Tuesday, May 24, 2005

Good Books

Do you know how I define a good book? A good book is one that gives me answers to which I have not yet thought of the questions. Regulating the Poor: The Functions of Public Welfare. by Piven and Cloward is a good book. To determine the functions of public welfare, the authors understood that the logical first step was to study that with which it was correlated. They found that, throughout history, the expansion and contraction of public welfare is not correlated with any objective measure of poverty, but rather with the level of civil unrest in society. Welfare occurs not when people are poor, but when the people begin to burn things. The other function of public welfare they identified is that it enforces low-wage work. By making the process of obtaining welfare demeaning and arduous, it makes people willing to take any work available rather than apply for welfare. This book has dramatically shifted my opinion of the welfare system. I can now view it as an insurance policy, rather than a burden, since it is the price I pay to live in a stable society.

Because of reading this book, I have been attempting to construct the theoretically perfect welfare system. I believe such a system would contain the following elements:

1. Work: most aid programs involve the recipient looking for some sort of paid work, but I believe that this is unnecessary. Society derives few benefits from the economic contribution of low-wage work. Rather, it is the structuring, and discipline, of work itself which has the greatest societal impact (in terms of regulating the poor, that is). Thus any work, including volunteer work (even picking up trash alone highways), which may not be economically viable at any "living" wage, is still worthwhile for society and should be supported by a welfare program.

2. Level of aid: the amount of aid should increase, rather than decrease, with the amount of work done. The economy, through means of paychecks, provides an incentive for improving one's status. By decreasing aid as more work is done, welfare systems work against the market incentives. If anything, we should be encouraging the market to incorporate these people, rather than fighting against it.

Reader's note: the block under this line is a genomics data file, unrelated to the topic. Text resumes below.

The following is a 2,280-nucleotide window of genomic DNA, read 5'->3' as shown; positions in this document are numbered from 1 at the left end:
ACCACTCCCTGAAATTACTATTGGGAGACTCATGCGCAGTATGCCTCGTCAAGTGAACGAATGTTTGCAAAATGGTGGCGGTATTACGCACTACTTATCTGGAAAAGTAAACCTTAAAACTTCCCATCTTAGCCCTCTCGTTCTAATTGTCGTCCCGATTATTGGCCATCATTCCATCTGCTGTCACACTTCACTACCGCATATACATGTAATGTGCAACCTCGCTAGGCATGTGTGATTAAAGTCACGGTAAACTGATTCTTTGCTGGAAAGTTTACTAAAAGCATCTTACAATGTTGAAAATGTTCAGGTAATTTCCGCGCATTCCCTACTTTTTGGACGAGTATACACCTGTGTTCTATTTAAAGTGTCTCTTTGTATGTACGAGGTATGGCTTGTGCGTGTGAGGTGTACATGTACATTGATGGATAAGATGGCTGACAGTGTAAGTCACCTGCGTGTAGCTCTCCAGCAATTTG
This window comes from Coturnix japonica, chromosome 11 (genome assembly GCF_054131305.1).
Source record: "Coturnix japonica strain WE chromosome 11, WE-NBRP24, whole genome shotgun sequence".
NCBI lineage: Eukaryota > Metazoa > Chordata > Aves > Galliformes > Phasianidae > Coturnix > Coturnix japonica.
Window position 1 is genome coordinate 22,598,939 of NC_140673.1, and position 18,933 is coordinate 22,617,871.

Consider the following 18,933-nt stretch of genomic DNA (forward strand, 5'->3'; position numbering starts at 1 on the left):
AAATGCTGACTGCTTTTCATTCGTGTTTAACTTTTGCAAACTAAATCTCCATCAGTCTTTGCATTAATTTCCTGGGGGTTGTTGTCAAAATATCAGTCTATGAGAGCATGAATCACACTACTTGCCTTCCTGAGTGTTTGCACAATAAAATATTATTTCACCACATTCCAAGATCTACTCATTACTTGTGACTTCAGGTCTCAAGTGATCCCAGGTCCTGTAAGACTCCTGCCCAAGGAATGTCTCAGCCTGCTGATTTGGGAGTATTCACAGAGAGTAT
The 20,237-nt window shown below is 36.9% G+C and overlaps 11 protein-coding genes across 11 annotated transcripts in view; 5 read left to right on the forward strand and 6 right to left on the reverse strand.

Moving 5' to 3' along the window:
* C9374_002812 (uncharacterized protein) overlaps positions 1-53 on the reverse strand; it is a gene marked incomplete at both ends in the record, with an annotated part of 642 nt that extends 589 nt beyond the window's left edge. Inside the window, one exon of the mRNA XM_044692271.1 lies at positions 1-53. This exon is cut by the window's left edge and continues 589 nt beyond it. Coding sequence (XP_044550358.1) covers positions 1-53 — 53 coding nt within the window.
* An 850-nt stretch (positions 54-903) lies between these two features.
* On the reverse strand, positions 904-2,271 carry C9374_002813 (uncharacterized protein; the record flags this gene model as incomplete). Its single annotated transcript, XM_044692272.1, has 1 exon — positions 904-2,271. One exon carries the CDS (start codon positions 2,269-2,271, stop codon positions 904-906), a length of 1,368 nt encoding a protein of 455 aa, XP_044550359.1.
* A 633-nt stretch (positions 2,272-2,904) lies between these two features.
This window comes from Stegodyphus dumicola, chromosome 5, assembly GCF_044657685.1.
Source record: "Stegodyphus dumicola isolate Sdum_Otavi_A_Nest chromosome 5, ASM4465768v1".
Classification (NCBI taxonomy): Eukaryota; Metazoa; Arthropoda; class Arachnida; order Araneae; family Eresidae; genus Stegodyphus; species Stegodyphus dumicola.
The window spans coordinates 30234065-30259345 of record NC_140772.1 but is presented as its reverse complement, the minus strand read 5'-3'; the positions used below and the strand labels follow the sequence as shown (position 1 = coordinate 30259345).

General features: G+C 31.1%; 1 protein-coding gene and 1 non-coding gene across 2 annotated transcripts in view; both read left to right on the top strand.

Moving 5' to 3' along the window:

3. Simplicity: any sort of means testing involves tremendous administrative costs. However, these means tests also serve to enforce low-wage work by making the aid process demeaning and arduous. Thus, if we eliminate the complexities of the system, we also eliminate our ability to control who enters the aid program--a serious limitation.

4. Cut offs: if at any point benefits are terminated, or severely cut, it reduces the incentive to better one's position--leading to a permanent underclass. Thus an ideal program would have voluntary cut offs. The only way I can think of to make this work is through a name and shame program. Publish the names of those receiving aid (preferably in a searchable list online). This information would thus be available to credit agencies, for everyone doing background checks, employers, and most importantly, to fellow aid recipients. This would produce pressure to leave the roll as soon as possible. The social pressure, furthermore, would be particularly strong if there was a strictly limited amount of funding available.

3 Comments:

Anonymous Philosopher Poet said...

You're talking sense and logic again! You forget you live in a land of idiots.

11:19 AM  
Blogger Noumenon said...

Howard Zinn's A People's History of the United States emphasizes the role of social unrest in starting up democratic processes, from the Whiskey Rebellion to women's suffrage. Sometimes when the money's not there you can calm people down with the right to vote.

Society derives few benefits from the economic contribution of low-wage work. Rather, it is the structuring, and discipline, of work itself which has the greatest societal impact (in terms of regulating the poor, that is).

Maybe this is why homeownership is good for people, mowing lawns is its own reward. I can think of two things that are cheap that society benefits from a lot, oil and child care, but I don't know if that proves anything.

I can now view it as an insurance policy, rather than a burden, since it is the price I pay to live in a stable society.

The only argument for welfare that works, since it's the only one that appeals to the interests of the people who have influence on the government.

Publish the names of those receiving aid (preferably in a searchable list online).

You should ask why we don't already publish everybody's tax records, to shame them into paying more taxes. I bet there are reasons.

I'd be interested in reading a book about just how we set up welfare programs with one hand while making it disrespectable to use them with the other. This looks like it.

2:17 PM  
Blogger Octavo Dia said...

Howard Zinn's A People's History of the United States emphasizes the role of social unrest in starting up democratic processes, from the Whiskey Rebellion to women's suffrage. Sometimes when the money's not there you can calm people down with the right to vote.

Hmm. Revolutions tend to occur not when things are worst, but when they begin to get better. Why should reforms be different?

Maybe this is why homeownership is good for people, mowing lawns is its own reward.

From what I have read, there is really no good reason to encourage homeownership, other than to create a less-transient (and thus more governable) society.

9:05 AM  

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